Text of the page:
“Ministry ‘unbalances’ truth for the sake of relevance; theology ‘rebalances’ truth for the sake of comprehensiveness,” Writes Powlison. “Put another way, because you can only say one thing at a time, a timely word must be a selective word focusing on the need of the moment. And this selective focus produces a kind of imbalance.”

He concludes: “But stepping back from the need of the moment, many things can be said, and this larger theological picture helps us maintain balance.” So it goes with Sanctification.

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How Does Sanctification Work can be purchased on Amazon and probably other places, too.

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Thirty-Three Propositions from Eph. 2:1-10

Eph. 2:1-10 reads as such:

And you were dead in the trespasses and sins in which you once walked, following the course of this world, following the prince of the power of the air, the spirit that is now at work in the sons of disobedience—among whom we all once lived in the passions of our flesh, carrying out the desires of the body and the mind, and were by nature children of wrath, like the rest of mankind. But God, being rich in mercy, because of the great love with which he loved us, even when we were dead in our trespasses, made us alive together with Christ—by grace you have been saved— and raised us up with him and seated us with him in the heavenly places in Christ Jesus, so that in the coming ages he might show the immeasurable riches of his grace in kindness toward us in Christ Jesus. For by grace you have been saved through faith. And this is not your own doing; it is the gift of God, not a result of works, so that no one may boast. For we are his workmanship, created in Christ Jesus for good works, which God prepared beforehand, that we should walk in them.”

There are some things to be derived from this passage. These are thirty-three of them:

  1. Paul’s readers were previously “dead” in their “trespasses”.
  2. Paul’s readers were also previously “dead” in their “sins”.
  3. They used to “walk” in their “trespasses” and “sins”, but not anymore.
  4. When they “walked” in their “trespasses” and “sins”, they did so “according to the ways of this world”.
  5. When they “walked” in their “trespasses” and “sins”, they did so “according to the ruler who exercises authority over the lower heavens”.
  6. The “ruler who exercises authority over the lower heavens” is “the spirit now working in the disobedient”.
  7. Both Paul and his readers previously lived among “the disobedient”.
  8. When they lived among the disobedient, they “in our fleshly desires”.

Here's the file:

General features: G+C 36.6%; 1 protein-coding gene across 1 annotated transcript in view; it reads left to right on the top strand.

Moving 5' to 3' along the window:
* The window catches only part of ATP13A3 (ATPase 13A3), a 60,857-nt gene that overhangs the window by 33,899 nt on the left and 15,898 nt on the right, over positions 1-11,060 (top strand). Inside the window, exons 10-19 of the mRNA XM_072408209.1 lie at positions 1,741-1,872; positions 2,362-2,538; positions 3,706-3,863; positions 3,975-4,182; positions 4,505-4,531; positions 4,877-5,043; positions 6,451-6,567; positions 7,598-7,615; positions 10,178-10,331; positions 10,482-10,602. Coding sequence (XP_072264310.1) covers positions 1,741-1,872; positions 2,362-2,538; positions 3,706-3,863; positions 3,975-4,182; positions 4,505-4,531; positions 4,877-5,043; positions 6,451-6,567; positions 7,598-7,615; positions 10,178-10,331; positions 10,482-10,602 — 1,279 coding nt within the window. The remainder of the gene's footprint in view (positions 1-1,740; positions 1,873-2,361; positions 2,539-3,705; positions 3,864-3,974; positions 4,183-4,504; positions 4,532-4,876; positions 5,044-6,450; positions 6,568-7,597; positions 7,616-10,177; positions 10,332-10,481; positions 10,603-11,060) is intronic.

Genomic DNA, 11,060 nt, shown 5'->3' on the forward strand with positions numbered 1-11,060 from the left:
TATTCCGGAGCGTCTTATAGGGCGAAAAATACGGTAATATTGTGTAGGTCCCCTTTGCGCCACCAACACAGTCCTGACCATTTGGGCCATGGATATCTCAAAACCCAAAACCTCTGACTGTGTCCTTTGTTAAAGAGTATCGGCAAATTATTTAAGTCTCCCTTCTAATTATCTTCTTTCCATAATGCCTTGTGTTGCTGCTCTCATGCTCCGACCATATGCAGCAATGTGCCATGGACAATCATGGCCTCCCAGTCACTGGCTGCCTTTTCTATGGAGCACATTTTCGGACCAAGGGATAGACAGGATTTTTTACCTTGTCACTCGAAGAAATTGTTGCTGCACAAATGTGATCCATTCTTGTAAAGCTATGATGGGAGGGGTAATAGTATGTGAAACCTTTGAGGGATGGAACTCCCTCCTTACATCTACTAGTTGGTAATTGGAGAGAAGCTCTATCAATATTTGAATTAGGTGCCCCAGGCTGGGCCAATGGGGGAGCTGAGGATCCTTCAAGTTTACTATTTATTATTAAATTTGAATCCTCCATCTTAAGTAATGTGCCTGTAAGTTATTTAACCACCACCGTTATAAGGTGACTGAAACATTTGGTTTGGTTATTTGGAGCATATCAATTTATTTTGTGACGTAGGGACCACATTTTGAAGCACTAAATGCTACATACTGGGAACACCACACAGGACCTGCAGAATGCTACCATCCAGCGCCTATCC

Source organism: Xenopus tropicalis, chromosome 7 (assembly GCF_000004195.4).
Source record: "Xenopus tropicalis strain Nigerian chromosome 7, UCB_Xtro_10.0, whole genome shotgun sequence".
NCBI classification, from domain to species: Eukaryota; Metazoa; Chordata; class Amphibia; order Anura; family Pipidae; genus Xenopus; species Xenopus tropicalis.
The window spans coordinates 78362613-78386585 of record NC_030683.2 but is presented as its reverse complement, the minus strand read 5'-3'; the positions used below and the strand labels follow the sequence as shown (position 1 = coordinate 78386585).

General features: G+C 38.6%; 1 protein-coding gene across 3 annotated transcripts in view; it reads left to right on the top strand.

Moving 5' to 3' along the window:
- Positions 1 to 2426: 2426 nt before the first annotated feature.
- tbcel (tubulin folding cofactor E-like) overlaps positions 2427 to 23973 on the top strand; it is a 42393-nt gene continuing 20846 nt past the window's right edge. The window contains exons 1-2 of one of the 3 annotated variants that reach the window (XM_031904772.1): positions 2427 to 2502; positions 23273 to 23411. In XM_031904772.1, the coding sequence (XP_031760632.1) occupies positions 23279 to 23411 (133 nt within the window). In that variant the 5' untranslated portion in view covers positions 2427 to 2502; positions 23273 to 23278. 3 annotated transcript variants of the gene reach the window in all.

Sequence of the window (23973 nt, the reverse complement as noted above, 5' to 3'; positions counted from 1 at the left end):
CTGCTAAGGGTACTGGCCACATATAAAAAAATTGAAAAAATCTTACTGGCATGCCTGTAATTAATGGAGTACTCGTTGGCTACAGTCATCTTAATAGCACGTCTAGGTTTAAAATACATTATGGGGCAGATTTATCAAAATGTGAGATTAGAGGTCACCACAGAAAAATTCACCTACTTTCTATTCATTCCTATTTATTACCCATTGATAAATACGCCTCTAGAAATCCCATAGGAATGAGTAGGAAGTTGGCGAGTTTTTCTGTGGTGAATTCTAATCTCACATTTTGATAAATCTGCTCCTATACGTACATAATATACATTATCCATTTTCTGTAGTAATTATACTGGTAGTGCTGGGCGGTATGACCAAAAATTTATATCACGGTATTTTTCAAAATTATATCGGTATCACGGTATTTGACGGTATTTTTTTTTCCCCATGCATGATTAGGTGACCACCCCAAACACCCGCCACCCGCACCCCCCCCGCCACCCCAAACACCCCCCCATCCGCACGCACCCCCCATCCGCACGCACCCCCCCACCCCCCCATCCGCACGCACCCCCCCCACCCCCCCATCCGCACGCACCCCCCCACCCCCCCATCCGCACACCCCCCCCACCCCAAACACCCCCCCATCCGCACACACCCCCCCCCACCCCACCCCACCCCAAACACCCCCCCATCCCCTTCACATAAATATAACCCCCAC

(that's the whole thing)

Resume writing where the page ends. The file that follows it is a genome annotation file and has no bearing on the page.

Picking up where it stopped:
9. When they were living “in our fleshly desires” among “the disobedient”, they “carried out the inclinations of their flesh.”
  10. When they were living “in our fleshly desires” among “the disobedient”, they also “carried out the inclinations of our … thoughts”
  11. During the time when they lived “in our fleshly desires” among “the disobedient” and carried out the “inclinations” of their “flesh” and “thoughts”, they were “children under wrath”.
  12. When they were “children under wrath”, they were so in the same way “as the others were also”.
  13. God is “rich in mercy”.
  14. God had “great love” for Paul and his readers.
  15. God “made us alive with the Messiah”.
  16. God did this even “though we were dead in trespasses”.
  17. The reason that God “made us alive with the Messiah” is “because of His great love that He had for us”.
  18. Paul’s readers “are saved by Grace”.
  19. God raised Jesus “up and seated” Jesus “in the heavens”.
  20. God raised us up “together with Christ Jesus” and “seated play the immeasurus in the heavens”.
  21. He did this to “display the immeasurable riches of His grace.”
  22. The “immeasurable riches of His grace” are displayed “through His kindness to us”.
  23. The “immeasurable riches of His grace”, which are displayed “through His kindness to us in Christ Jesus” will be displayed “in the coming ages”.
  24. Paul’s readers are saved by grace “through faith”.
  25. To be “saved by grace through faith” is something that “is not from yourselves”.
  26. To be “saved by grace through faith” is “God’s gift”.
  27. Paul’s readers are not saved “by/from works”.
  28. The “faith” through which Paul’s readers are “saved by grace” is not, itself, a work.
  29. Because Paul’s readers are “saved by grace through faith”, which is “not from yourselves” and “not from works” but is “God’s Gift”, thus “no one can boast”.
  30. Paul and his readers are “God’s workmanship”.
  31. Paul and his readers were “created in Christ Jesus”.
  32. “Good works” is that for which Paul and his readers were “created in Christ Jesus”.
  33. The “good works” for which Paul and his readers were “created in Christ Jesus” were “prepared beforehand that we should walk in them”.

Most of my posts are extended comedy routines about things I find important, but not this one. I could write for ages about why Eph. 2:1-10 is funny, and important, but today it can speak for itself. Go do some good works that God prepared beforehand.